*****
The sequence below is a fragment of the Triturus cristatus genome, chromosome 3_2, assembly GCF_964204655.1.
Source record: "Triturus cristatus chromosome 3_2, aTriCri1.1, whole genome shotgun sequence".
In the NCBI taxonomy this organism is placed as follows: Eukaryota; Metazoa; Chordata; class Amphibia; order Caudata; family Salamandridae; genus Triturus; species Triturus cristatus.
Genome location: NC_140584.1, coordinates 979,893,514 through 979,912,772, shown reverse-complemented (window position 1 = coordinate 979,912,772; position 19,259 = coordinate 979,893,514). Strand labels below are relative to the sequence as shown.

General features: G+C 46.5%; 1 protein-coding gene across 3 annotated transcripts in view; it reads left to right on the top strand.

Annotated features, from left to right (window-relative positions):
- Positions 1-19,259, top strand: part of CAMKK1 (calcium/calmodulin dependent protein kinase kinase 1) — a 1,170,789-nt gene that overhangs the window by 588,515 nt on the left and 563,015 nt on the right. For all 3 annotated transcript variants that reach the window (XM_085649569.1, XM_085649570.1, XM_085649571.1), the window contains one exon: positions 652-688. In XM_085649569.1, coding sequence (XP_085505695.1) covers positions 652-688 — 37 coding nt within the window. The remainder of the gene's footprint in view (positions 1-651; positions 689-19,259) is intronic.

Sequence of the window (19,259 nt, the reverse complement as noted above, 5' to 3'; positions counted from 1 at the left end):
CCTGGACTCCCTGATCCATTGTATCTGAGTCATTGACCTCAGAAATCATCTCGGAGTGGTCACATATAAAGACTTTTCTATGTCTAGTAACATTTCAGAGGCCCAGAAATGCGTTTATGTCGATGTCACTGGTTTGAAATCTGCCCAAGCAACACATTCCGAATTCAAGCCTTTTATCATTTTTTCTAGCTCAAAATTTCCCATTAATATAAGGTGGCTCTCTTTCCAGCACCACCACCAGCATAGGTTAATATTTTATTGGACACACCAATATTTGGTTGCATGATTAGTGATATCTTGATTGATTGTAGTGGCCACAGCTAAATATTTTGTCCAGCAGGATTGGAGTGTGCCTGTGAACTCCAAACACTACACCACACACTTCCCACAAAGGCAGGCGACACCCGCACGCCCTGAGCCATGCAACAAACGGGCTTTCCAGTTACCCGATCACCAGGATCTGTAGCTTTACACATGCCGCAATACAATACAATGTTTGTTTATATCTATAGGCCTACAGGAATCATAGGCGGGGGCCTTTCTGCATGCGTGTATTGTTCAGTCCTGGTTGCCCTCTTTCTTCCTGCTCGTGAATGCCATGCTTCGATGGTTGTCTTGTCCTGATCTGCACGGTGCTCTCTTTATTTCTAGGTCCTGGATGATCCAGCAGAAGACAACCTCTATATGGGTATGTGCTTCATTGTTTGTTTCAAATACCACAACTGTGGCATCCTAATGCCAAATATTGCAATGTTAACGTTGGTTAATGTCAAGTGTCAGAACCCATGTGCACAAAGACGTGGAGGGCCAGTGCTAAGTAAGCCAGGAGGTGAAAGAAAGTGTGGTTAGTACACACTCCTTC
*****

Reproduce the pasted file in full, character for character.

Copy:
The sequence below is a fragment of the Triturus cristatus genome, chromosome 3_2, assembly GCF_964204655.1.
Source record: "Triturus cristatus chromosome 3_2, aTriCri1.1, whole genome shotgun sequence".
In the NCBI taxonomy this organism is placed as follows: Eukaryota; Metazoa; Chordata; class Amphibia; order Caudata; family Salamandridae; genus Triturus; species Triturus cristatus.
Genome location: NC_140584.1, coordinates 979,893,514 through 979,912,772, shown reverse-complemented (window position 1 = coordinate 979,912,772; position 19,259 = coordinate 979,893,514). Strand labels below are relative to the sequence as shown.

General features: G+C 46.5%; 1 protein-coding gene across 3 annotated transcripts in view; it reads left to right on the top strand.

Annotated features, from left to right (window-relative positions):
- Positions 1-19,259, top strand: part of CAMKK1 (calcium/calmodulin dependent protein kinase kinase 1) — a 1,170,789-nt gene that overhangs the window by 588,515 nt on the left and 563,015 nt on the right. For all 3 annotated transcript variants that reach the window (XM_085649569.1, XM_085649570.1, XM_085649571.1), the window contains one exon: positions 652-688. In XM_085649569.1, coding sequence (XP_085505695.1) covers positions 652-688 — 37 coding nt within the window. The remainder of the gene's footprint in view (positions 1-651; positions 689-19,259) is intronic.

Sequence of the window (19,259 nt, the reverse complement as noted above, 5' to 3'; positions counted from 1 at the left end):
CCTGGACTCCCTGATCCATTGTATCTGAGTCATTGACCTCAGAAATCATCTCGGAGTGGTCACATATAAAGACTTTTCTATGTCTAGTAACATTTCAGAGGCCCAGAAATGCGTTTATGTCGATGTCACTGGTTTGAAATCTGCCCAAGCAACACATTCCGAATTCAAGCCTTTTATCATTTTTTCTAGCTCAAAATTTCCCATTAATATAAGGTGGCTCTCTTTCCAGCACCACCACCAGCATAGGTTAATATTTTATTGGACACACCAATATTTGGTTGCATGATTAGTGATATCTTGATTGATTGTAGTGGCCACAGCTAAATATTTTGTCCAGCAGGATTGGAGTGTGCCTGTGAACTCCAAACACTACACCACACACTTCCCACAAAGGCAGGCGACACCCGCACGCCCTGAGCCATGCAACAAACGGGCTTTCCAGTTACCCGATCACCAGGATCTGTAGCTTTACACATGCCGCAATACAATACAATGTTTGTTTATATCTATAGGCCTACAGGAATCATAGGCGGGGGCCTTTCTGCATGCGTGTATTGTTCAGTCCTGGTTGCCCTCTTTCTTCCTGCTCGTGAATGCCATGCTTCGATGGTTGTCTTGTCCTGATCTGCACGGTGCTCTCTTTATTTCTAGGTCCTGGATGATCCAGCAGAAGACAACCTCTATATGGGTATGTGCTTCATTGTTTGTTTCAAATACCACAACTGTGGCATCCTAATGCCAAATATTGCAATGTTAACGTTGGTTAATGTCAAGTGTCAGAACCCATGTGCACAAAGACGTGGAGGGCCAGTGCTAAGTAAGCCAGGAGGTGAAAGAAAGTGTGGTTAGTACACACTCCTTC